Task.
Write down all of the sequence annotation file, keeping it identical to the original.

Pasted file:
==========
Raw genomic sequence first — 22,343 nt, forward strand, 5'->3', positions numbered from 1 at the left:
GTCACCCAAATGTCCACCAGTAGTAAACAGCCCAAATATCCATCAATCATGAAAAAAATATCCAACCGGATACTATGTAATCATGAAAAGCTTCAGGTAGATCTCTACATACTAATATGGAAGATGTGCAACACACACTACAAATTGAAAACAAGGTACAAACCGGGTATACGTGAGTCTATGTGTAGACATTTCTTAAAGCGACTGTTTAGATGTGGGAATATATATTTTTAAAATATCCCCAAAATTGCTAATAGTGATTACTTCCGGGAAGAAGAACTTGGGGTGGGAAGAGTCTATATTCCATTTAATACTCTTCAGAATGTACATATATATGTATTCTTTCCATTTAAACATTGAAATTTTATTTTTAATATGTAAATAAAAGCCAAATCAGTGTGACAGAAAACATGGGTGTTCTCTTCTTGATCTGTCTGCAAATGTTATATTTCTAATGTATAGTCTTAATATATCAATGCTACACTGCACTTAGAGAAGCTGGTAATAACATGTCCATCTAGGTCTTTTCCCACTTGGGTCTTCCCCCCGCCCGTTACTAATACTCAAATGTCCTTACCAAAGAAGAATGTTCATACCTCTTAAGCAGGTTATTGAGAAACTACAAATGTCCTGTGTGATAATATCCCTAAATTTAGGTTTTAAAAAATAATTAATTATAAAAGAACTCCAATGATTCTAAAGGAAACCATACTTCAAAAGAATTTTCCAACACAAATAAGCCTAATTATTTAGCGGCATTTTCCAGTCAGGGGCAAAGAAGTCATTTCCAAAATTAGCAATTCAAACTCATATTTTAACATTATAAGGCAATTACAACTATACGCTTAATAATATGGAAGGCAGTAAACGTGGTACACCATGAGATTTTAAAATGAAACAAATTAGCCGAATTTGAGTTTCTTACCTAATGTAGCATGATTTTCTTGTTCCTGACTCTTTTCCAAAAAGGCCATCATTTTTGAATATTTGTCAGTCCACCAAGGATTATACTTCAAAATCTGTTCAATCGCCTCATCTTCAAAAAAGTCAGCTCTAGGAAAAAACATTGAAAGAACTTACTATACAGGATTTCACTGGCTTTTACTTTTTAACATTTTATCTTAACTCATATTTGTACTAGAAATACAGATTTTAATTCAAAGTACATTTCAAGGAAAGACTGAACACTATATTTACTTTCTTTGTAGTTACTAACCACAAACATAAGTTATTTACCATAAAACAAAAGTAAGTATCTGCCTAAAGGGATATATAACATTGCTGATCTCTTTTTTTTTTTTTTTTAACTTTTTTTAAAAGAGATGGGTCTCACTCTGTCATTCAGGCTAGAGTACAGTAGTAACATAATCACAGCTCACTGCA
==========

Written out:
Raw genomic sequence first — 22,343 nt, forward strand, 5'->3', positions numbered from 1 at the left:
GTCACCCAAATGTCCACCAGTAGTAAACAGCCCAAATATCCATCAATCATGAAAAAAATATCCAACCGGATACTATGTAATCATGAAAAGCTTCAGGTAGATCTCTACATACTAATATGGAAGATGTGCAACACACACTACAAATTGAAAACAAGGTACAAACCGGGTATACGTGAGTCTATGTGTAGACATTTCTTAAAGCGACTGTTTAGATGTGGGAATATATATTTTTAAAATATCCCCAAAATTGCTAATAGTGATTACTTCCGGGAAGAAGAACTTGGGGTGGGAAGAGTCTATATTCCATTTAATACTCTTCAGAATGTACATATATATGTATTCTTTCCATTTAAACATTGAAATTTTATTTTTAATATGTAAATAAAAGCCAAATCAGTGTGACAGAAAACATGGGTGTTCTCTTCTTGATCTGTCTGCAAATGTTATATTTCTAATGTATAGTCTTAATATATCAATGCTACACTGCACTTAGAGAAGCTGGTAATAACATGTCCATCTAGGTCTTTTCCCACTTGGGTCTTCCCCCCGCCCGTTACTAATACTCAAATGTCCTTACCAAAGAAGAATGTTCATACCTCTTAAGCAGGTTATTGAGAAACTACAAATGTCCTGTGTGATAATATCCCTAAATTTAGGTTTTAAAAAATAATTAATTATAAAAGAACTCCAATGATTCTAAAGGAAACCATACTTCAAAAGAATTTTCCAACACAAATAAGCCTAATTATTTAGCGGCATTTTCCAGTCAGGGGCAAAGAAGTCATTTCCAAAATTAGCAATTCAAACTCATATTTTAACATTATAAGGCAATTACAACTATACGCTTAATAATATGGAAGGCAGTAAACGTGGTACACCATGAGATTTTAAAATGAAACAAATTAGCCGAATTTGAGTTTCTTACCTAATGTAGCATGATTTTCTTGTTCCTGACTCTTTTCCAAAAAGGCCATCATTTTTGAATATTTGTCAGTCCACCAAGGATTATACTTCAAAATCTGTTCAATCGCCTCATCTTCAAAAAAGTCAGCTCTAGGAAAAAACATTGAAAGAACTTACTATACAGGATTTCACTGGCTTTTACTTTTTAACATTTTATCTTAACTCATATTTGTACTAGAAATACAGATTTTAATTCAAAGTACATTTCAAGGAAAGACTGAACACTATATTTACTTTCTTTGTAGTTACTAACCACAAACATAAGTTATTTACCATAAAACAAAAGTAAGTATCTGCCTAAAGGGATATATAACATTGCTGATCTCTTTTTTTTTTTTTTTTAACTTTTTTTAAAAGAGATGGGTCTCACTCTGTCATTCAGGCTAGAGTACAGTAGTAACATAATCACAGCTCACTGCA